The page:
Tulle & Fury // People Are Politics

 Photo by  Imani Fine Art Photography  from Feminist Photo Vaycay; Skirt by  Lace & Liberty ; Model:  Bronwyn Morrill

Photo by Imani Fine Art Photography from Feminist Photo Vaycay; Skirt by Lace & Liberty; Model: Bronwyn Morrill

Why does a wedding planner want to talk about politics and identity? As a Texas-based business owner, you can imagine how often I get asked that question. But the answer is always the same: because politics and identity affect everything I do: my choice of hairstyle, who I work with, the very fact that I’m a black-owned business that loves working with same-sex couples in a state that makes its position on that very well-known. I could go on. But ultimately, do you know why? Because people are politics.

It was never more apparent to me until November 2016. In the wake of the election, Pantsuit Nation groups popped up on the state and city levels. So many people were invigorated to counteract the hateful rhetoric of the election that would no doubt turn into law. Yet, in so many groups I saw a push against identity politics. Those issues had to be put on the back-burner to attract the white working class. Issues that not only affected how we lived but IF we lived needed to take a backseat to issues that affected how anxious white people felt. We needed to forget the Flints and Standing Rocks and focus on the Beattyvilles and Nemacolins. That hushing came from the same group of people that had no problem loudly proclaiming love is love but couldn’t be found sharing an article about transwomen of color being murdered. Glass ceilings were ready to be broken with no discussions about the backs of black and brown women stepped on to get there. It became less about how much stronger we were together and more about how better off we’d be if “certain” people remained quiet.

Issues that not only affected how we lived but IF we lived needed to take a backseat to issues that affected how anxious white people felt.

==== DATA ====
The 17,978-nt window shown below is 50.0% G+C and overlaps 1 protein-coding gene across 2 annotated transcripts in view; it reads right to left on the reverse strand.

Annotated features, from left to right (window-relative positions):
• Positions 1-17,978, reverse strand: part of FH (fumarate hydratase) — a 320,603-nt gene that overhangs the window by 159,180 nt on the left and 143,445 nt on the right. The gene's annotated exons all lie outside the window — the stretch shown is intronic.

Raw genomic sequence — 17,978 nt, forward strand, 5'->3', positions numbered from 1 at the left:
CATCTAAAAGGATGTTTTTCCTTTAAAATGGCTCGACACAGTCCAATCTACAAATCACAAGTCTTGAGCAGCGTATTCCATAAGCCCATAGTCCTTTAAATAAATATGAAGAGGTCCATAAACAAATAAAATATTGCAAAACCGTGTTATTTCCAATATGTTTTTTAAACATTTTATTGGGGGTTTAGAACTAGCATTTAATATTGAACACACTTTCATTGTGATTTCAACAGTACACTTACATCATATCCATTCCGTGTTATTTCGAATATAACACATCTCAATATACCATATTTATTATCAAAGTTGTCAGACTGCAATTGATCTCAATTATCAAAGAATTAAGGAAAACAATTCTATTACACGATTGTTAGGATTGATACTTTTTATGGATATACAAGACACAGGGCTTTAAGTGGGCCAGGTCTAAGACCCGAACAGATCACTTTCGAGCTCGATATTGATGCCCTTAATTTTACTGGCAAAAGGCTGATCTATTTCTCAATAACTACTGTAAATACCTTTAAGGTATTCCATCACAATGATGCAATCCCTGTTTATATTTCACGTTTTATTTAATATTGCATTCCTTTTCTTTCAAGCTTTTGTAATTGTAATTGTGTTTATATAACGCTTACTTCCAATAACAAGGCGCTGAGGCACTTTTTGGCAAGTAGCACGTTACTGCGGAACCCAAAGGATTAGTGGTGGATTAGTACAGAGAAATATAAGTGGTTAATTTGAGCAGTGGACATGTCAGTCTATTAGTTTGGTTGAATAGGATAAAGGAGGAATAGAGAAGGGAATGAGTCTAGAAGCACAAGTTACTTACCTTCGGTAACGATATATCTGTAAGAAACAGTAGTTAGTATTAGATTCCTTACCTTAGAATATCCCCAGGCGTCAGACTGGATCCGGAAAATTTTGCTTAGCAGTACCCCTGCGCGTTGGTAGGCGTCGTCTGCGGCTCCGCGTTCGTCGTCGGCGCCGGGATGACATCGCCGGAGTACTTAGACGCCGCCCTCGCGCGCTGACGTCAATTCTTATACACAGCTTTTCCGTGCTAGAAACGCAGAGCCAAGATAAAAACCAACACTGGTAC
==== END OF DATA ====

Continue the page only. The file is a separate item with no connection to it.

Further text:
When it was inconvenient to confront, the issue was snuffed out like a candle. On the local level, I saw the same thing. I met women at different rallies who seemed all right in voicing their grief post-election but got antsy when I mentioned mine post-Trayvon. In my much smaller circles of black, brown, and queer friends, we all described the same thing. There was a willingness to court our votes, but not nearly the same fervor to listen to our voices.

It’s easy to want to unify by consolidating our voices, but so often that process conveniently leaves others behind. In every generation we’re reminded to do the due diligence our parents did not by not repeating the same mistake. In the frenzy and fear of our current administration, we can’t lose sight of those most vulnerable. We need to keep voices audible and bodies visible—especially in our joy.

There was a willingness to court our votes, but not nearly the same fervor to listen to our voices.

So why do I, a wedding planner, want to talk about more than dresses, bouquets, and color palettes? Because there are people getting married with issues and stressors beyond those problems, as well. These issues affect where they get married, what vendors will work with them, and even the tenuous question whether their right to marriage will remain. Their moments deserve to be just as sacred. Their concerns deserve to be heard. There’s been enough silencing in life, why continue the trend in celebration?   


JORDAN MANEY

Jordan A. Maney is a San Antonio-based wedding planner and owner of All The Days Event Co. She she started her company as a planning haven for all the couples the industry chooses to ignore. Instead of just making a brand, she's building a community. Find more of her sass, humor, and Southern hospitality at allthedaysweddings.com.